From the archive, originally posted by: [ spectre ]



The United States is Insolvent
December 17th, 2006

“The US is insolvent. There is simply no way for our national bills to
be paid under current levels of taxation and promised benefits. Our
combined federal deficits now total more than 400% of GDP.

That is the conclusion of a recent Treasury/OMB report entitled
Financial Report of the United States Government that was quietly
slipped out on a Friday (12/15/06), deep in the holiday season, with
little fanfare. Sometimes I wonder why the Treasury Department
doesn’t just pay somebody to come in at 4:30 am Christmas morning to
release the report. Additionally, I’ve yet to read a single account
of this report in any of the major news media outlets but that is
another matter.

But, hey, I understand. A report is this bad requires all the muffling
it can get.

In his accompanying statement to the report, David Walker, Comptroller
of the US, warmed up his audience by stating that the GAO had found so
many significant material deficiencies in the government’s accounting
systems that the GAO was “unable to express an opinion” on the
financial statements. Ha ha! He really knows how to play an audience!

In accounting parlance, that’s the same as telling your spouse “Our
checkbook is such an out of control mess I can’t tell if we’re
broke or rich!” The next time you have an unexplained rash of
checking withdrawals from that fishing trip with your buddies, just
tell her that you are “unable to express an opinion” and see how
that flies. Let us know how it goes!

Then Walker went on to deliver the really bad news:

Despite improvement in both the fiscal year 2006 reported net
operating cost and the cash-based budget deficit, the U.S.
government’s total reported liabilities, net social insurance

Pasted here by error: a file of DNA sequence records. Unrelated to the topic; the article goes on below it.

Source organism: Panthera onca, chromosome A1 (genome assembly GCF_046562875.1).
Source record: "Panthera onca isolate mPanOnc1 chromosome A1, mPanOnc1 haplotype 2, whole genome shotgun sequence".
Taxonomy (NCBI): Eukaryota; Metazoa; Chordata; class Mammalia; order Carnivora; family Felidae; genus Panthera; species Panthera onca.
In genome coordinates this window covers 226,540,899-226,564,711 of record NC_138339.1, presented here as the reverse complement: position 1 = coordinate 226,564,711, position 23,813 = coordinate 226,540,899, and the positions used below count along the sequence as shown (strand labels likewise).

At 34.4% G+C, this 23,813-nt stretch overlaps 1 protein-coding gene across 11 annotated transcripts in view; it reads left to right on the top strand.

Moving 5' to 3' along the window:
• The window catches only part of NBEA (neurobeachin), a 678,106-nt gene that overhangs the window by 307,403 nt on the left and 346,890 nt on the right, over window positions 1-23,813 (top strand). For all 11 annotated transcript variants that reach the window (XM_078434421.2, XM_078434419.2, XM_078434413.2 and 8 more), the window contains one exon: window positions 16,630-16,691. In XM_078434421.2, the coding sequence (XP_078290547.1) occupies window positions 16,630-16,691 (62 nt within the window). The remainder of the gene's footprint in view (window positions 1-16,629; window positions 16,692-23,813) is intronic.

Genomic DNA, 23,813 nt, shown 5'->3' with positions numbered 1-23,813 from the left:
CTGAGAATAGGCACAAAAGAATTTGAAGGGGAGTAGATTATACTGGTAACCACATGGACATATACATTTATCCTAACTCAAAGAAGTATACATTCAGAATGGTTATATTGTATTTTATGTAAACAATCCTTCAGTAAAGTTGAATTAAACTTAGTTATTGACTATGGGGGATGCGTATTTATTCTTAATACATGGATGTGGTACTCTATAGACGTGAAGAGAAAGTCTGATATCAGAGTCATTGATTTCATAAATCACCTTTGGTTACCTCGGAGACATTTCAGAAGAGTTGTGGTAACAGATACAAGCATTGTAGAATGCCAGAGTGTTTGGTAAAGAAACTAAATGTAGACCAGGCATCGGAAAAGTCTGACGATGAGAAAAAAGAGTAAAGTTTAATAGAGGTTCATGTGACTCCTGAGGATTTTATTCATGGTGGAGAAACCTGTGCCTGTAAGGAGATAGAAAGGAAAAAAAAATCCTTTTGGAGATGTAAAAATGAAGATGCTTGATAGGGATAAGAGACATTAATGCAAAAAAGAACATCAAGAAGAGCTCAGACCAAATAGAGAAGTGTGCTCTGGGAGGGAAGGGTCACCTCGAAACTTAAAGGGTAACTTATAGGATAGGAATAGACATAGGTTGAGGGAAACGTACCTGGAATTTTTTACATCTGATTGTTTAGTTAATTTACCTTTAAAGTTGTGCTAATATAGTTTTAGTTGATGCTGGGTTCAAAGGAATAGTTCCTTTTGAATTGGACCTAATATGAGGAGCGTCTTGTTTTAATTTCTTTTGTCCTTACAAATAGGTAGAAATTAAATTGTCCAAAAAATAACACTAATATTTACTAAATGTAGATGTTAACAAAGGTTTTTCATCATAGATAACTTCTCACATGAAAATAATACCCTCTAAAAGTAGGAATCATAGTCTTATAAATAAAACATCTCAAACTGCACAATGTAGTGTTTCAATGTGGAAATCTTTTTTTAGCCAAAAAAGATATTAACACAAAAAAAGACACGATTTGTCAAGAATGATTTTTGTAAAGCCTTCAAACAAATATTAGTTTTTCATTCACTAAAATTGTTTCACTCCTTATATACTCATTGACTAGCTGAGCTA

commitments, and other fiscal exposures continue to grow and now total
approximately $50 trillion, representing approximately four times the
Nation’s total output (GDP) in fiscal year 2006, up from about $20
trillion, or two times GDP in fiscal year 2000.

As this long-term fiscal imbalance continues to grow, the
retirement of the “baby boom” generation is closer to becoming a
reality with the first wave of boomers eligible for early retirement
under Social Security in 2008.

Given these and other factors, it seems clear that the nation’s
current fiscal path is unsustainable and that tough choices by the
President and the Congress are necessary in order to address the
nation’s large and growing long-term fiscal imbalance.

Wow! I know David Walker’s been vocal lately about his concern over
our economic future but it seems almost impossible to ignore the
implications of his statements above. From $20 trillion in fiscal
exposures in 2000 to over $50 trillion in only six years? What shall we
do for an encore…shoot for $100 trillion?

And how about the fact that boomers begin retiring in 2008…that
always seemed to be waaaay out in the future. However, beginning
January 1st we can start referring to 2008 as ‘next year’ instead
of ‘some point in the future too distant to get concerned about
now’. Our economic problems need to be classified as growing,
imminent, and unsustainable.

And let me clarify something. The $53 trillion shortfall is expressed
as a ‘net present value’. That means that in order to make the
shortfall disappear we’d have to have that amount of cash in the bank
– today – earning interest (the GAO uses 5.7% & 5.8% as the assumed
long-term rate of return). I’ll say it again – $53 trillion, in the
bank, today. Heck, I don’t even know how much a trillion is let alone
fifty-three of ’em.

And next year we’d have to put even more into this mythical interest
bearing account simply because we didn’t collect any interest on
money we didn’t put in the bank account this year. For the record,
5.7% on $53 trillion is a bit more than $3 trillion dollars so you can
see how the math is working against us here. This means the deficit
will swell by at least another $3 trillion plus whatever other